The Consumer | Anorak - Part 3

The Consumer Category

We bring you the chic and unique, the best and most bizarre shopping offers both online and offline. We offer you tips on where to buy, and some of the less mainstream and crazy, individual and offbeat items on the internet. Anything that can be bought and sold can be featured here. And we love showcasing the best and worst art and design.

Aviva treats every customer just like ‘Michael’

Aviva typing pool

Cheap words at insurer Aviva, which undid the pretence that letters are tailored to each individual customer by addressing thousands of missives to just one: ‘Michael’.

The boss doesn’t sit on a big chair dictating a new letter for each customer. Someone in marketing simply cooks one up and a machine guffs them out. Aviva tells us: “We sent out some emails to existing customers, which, as a result of a temporary technical error in our mailing template, mistakenly referred to customers as ‘Michael’.”

We tell them it’s time to bring back the typing pool.

Posted: 28th, January 2020 | In: Money, News, The Consumer | Comment

Whodunnit? Ham sandwich posted through letterbox in Wisbech

On the Wisbech Discussion Forum news: who posted a ham sandwich through a man’s door? “Right I’m not happy!,” says Mr Brazil. “Whoever has put a ham sandwich in my letterbox, I suggest you come and retrieve it now before I go to the authorities. You have 10 mins…”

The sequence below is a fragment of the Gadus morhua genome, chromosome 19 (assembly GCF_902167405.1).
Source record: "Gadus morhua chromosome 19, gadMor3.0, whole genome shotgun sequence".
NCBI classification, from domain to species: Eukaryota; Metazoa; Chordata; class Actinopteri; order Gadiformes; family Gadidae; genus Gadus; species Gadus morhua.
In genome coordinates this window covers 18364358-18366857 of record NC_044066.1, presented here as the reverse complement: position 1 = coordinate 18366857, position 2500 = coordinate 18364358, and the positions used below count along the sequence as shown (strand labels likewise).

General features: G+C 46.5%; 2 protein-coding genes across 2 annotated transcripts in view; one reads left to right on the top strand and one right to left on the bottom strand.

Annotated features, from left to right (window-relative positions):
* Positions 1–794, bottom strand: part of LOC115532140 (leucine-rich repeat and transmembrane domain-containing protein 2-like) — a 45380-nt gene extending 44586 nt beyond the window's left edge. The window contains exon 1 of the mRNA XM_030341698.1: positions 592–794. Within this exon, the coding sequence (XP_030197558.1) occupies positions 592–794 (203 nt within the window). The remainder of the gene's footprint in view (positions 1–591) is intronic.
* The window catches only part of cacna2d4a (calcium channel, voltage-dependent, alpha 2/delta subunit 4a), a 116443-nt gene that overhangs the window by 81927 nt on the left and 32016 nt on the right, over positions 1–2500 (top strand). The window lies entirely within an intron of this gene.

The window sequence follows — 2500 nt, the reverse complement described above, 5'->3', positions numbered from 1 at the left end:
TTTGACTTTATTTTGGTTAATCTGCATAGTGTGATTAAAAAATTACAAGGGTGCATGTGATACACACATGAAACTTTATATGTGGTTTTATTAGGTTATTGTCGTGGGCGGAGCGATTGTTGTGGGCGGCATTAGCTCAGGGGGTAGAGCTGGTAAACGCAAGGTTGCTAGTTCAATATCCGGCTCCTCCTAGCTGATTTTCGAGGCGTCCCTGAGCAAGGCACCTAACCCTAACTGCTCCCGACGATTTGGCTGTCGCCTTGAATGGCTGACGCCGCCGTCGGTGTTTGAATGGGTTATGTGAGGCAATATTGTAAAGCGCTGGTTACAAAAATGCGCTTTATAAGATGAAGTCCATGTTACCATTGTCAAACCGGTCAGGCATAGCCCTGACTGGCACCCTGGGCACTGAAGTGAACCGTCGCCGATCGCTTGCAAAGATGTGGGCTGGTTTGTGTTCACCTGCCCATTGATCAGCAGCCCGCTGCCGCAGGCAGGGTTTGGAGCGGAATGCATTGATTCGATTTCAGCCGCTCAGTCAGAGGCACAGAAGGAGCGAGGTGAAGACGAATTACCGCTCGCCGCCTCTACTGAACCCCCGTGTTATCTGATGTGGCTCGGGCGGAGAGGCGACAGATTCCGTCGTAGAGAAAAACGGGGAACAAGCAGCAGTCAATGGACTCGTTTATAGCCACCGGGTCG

Two days on, nothing…

File under: spam.

Spotter: Facebook

Posted: 25th, January 2020 | In: Strange But True, The Consumer | Comment

28 animals you can eat at China’s Wuhan Market

These are the 28 animals identified by the South China Morning Post for sale at the Huanan (Wuhan) market in China. Many animals do not feature. And the thinking is why not? If you can eat camel and donkey, why not llama or flamingo? And are Hoxton’s hipsters lagging, sticking to ostrich, emu and crocodile when those food-forward Chinese are dining on Asian badger, otter and scorpion? As the West weeps over footage of the burnt Australian wildlife, are Chinese sympathies fogged by the scent of roast koala?

bat soup
Best served accompanied by a young Robin with a Penguin chaser

Some science suggests the coronavirus spreading in China started in bats served at the aforementioned Wuhan market. Analysis shows the virus’s genetic makeup is 96% identical to that of a coronavirus found in bats. “I would be very surprised if this were a snake virus,” says Timothy Sheahan, a virologist at the University of North Carolina. Bats were also the ultimate source of SARS, scientists believe.

bat soup
Apple News

“evil! Chinese eat bat – movie exposure, ” says a headline to an Apple News story shared by the Daily Mail. The video features a woman eating bat soup. Why eating bat should be evil and, say, eating newborn lamb the stuff of daytime telly cooking shows and Easter treats is moot, moreover eating kangaroo testicles for slots of entertainment dished up between ads for insurance, holidays and mobile phones?

But war with the bats has begun. And you need to pick sides. (I’ll have a side of chicken wings and foie gras.)

Posted: 24th, January 2020 | In: Key Posts, News, The Consumer | Comment

Italian street artist Blu creates animated graffiti mural

Blu graffiti

Italian street artist Blu has been enlivening Bologna since 1999. In Big Bang Big Boom, Blu gives us a “short animated story about evolution and consequences”.